In The Box

In the last millennium, in the days pre-tubes, I read a piece somewhere—Harper’s I think, maybe Rolling Stone—by a shamefaced scribe who confessed to working for some years in the wacky world of Generoso Pope, Jr., late titan of the tabloid empire that churned out such wonderments as The National Enquirer and The Weekly World News.

Two anecdotes from that story have stuck with me for years. The first involved the day when the writer realized that, notwithstanding the fat salaries that Pope paid to his people, he had to get out of the place. Seems one of the rags was set to feature a piece about an alien spacecraft hovering on the far side of Mercury, undetected here on earth. One of the writer’s fellow workers, assigned to author the caption for the image accompanying the spacecraft nonsense, approached a member of the graphics department, bearing with him the image, and asked of it: “Is this a photograph, or an illustration?”

The writer understood that if he remained in Pope’s employ much longer, he too would reach the day when he would genuinely not know whether an image of an undetected alien spacecraft on the far side of Mercury might be an illustration, or a photograph.

The second anecdote concerned a new and zealous female coworker of the writer’s. The writer and she were assigned, for some reason that I have forgotten, to dog Frank Sinatra. Sinatra, as was his wont, arrogantly blew off these people. After several frustrating encounters, the woman angrily shook her fist at a retreating Sinatra, and vowed: “You’ll get yours, Frank! We’ll get you in your box!”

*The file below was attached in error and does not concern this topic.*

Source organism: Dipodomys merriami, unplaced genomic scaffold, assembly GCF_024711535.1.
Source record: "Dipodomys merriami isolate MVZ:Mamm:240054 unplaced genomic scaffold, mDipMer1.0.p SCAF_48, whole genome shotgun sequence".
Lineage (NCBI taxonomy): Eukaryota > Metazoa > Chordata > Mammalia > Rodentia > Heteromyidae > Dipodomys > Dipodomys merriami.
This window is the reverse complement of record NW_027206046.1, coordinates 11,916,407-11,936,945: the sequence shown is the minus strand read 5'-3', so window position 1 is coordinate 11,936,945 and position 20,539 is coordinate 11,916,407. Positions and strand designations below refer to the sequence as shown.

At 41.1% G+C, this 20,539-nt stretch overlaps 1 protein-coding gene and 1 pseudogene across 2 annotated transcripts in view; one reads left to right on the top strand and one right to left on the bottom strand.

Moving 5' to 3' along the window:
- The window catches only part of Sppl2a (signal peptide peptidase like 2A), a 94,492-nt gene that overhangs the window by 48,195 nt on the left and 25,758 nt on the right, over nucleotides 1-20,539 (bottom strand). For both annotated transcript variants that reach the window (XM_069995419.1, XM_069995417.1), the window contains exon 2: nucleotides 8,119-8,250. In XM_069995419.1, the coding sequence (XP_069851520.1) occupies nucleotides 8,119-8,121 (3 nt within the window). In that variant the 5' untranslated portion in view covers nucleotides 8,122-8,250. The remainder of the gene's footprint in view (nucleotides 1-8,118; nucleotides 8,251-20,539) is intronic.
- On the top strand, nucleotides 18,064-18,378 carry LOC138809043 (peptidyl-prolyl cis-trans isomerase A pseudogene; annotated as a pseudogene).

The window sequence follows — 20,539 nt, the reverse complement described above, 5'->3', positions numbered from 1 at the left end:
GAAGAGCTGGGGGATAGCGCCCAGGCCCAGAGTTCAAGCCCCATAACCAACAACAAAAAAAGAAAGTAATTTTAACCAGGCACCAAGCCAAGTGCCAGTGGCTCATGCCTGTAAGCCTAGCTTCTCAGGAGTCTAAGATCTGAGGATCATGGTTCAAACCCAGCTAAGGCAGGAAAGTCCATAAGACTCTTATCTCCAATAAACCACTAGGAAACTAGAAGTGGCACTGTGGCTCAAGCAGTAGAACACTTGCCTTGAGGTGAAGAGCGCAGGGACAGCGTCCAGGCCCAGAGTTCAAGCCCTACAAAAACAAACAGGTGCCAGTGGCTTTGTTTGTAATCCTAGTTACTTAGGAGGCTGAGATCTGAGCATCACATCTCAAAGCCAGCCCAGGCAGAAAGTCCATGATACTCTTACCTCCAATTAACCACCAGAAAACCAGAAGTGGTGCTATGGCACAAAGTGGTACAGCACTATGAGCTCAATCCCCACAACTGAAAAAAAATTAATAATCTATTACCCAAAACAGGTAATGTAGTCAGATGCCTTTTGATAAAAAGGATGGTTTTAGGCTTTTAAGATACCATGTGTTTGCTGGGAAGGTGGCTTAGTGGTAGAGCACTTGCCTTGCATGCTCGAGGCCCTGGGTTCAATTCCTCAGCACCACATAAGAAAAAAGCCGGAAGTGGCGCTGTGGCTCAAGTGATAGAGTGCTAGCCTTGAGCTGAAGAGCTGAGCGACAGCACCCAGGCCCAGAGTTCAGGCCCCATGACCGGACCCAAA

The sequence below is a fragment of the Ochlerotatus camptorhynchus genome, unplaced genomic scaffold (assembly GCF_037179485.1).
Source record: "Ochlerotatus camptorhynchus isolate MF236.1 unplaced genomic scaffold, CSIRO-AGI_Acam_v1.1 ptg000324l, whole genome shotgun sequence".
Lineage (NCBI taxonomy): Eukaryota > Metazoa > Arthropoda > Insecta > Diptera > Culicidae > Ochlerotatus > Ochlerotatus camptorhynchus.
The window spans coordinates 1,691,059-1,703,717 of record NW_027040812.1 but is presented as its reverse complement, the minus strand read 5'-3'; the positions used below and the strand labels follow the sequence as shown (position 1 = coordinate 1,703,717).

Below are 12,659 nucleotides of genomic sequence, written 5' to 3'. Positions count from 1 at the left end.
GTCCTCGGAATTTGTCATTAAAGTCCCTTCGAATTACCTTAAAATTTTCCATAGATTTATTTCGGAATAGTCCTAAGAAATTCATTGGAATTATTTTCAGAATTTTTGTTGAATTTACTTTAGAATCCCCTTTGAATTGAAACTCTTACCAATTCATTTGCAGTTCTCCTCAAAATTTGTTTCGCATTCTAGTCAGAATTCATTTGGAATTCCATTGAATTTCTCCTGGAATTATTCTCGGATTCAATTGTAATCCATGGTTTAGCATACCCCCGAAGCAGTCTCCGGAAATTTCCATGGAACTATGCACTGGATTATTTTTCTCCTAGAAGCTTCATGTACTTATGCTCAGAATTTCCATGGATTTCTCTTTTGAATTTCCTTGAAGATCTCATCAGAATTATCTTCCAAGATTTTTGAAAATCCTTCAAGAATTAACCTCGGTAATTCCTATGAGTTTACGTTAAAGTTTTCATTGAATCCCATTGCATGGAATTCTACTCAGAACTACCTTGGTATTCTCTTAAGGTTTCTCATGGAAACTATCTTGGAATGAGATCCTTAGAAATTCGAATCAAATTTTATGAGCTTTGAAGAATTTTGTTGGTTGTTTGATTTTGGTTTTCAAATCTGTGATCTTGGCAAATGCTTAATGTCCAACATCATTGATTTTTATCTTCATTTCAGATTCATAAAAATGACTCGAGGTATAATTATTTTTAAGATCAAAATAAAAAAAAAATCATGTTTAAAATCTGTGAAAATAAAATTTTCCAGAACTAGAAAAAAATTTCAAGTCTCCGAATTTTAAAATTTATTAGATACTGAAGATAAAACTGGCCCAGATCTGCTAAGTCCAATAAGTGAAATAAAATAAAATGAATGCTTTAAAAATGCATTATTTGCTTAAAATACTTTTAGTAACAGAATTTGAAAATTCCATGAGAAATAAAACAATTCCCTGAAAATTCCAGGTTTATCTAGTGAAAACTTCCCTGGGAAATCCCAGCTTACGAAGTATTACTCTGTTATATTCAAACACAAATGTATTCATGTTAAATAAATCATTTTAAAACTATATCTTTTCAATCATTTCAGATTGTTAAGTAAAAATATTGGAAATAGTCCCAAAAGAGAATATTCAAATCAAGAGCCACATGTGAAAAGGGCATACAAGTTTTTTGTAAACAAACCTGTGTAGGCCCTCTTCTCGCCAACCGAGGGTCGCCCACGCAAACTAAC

This was a reference to the Enquirer‘s then-practice of surreptitiously obtaining, then publicly printing, photographs of dead celebrities in their caskets—known in the Pope trade as “in the box” pictures. Apparently the first such Enquirer “in the box” shot was of Elvis Presley, which the paper obtained by bribing a member of Presley’s entourage. The Enquirer issue featuring on its cover Presley “in the box” sold more copies than any other edition of the Enquirer in history. Word then went forth to Pope’s Enquirer people that they should move heaven and earth to obtain similar “in the box” photos of future dead celebrities.

I don’t recall whether the paper succeeded, when Frank did pass, in skewering Sinatra “in the box.” I do know the practice continues with Pope’s spiritual heirs: OK! reportedly shelled out $500,000 for a picture of Michael Jackson “in the box.” And there has recently developed a perhaps even uglier sub-genre, in which tabloids print photos of celebrities taken just before they die: Gary Coleman’s heirs sold pictures of his “last moments” to the Globe for $10,000. “They are going to sell a crazy amount of magazines,” a Globetrotter noted before the images appeared. “Yes, it’s an ugly decision to run pictures of a man in his hospital bed minutes before he died, but dead celebrities sell.”

Why am I remembering and recounting all this? Because in recent days this site has begun attracting a tremendous number of page hits for a photograph of Jesse James “in the box,” that I unwittingly posted here nearly a year ago.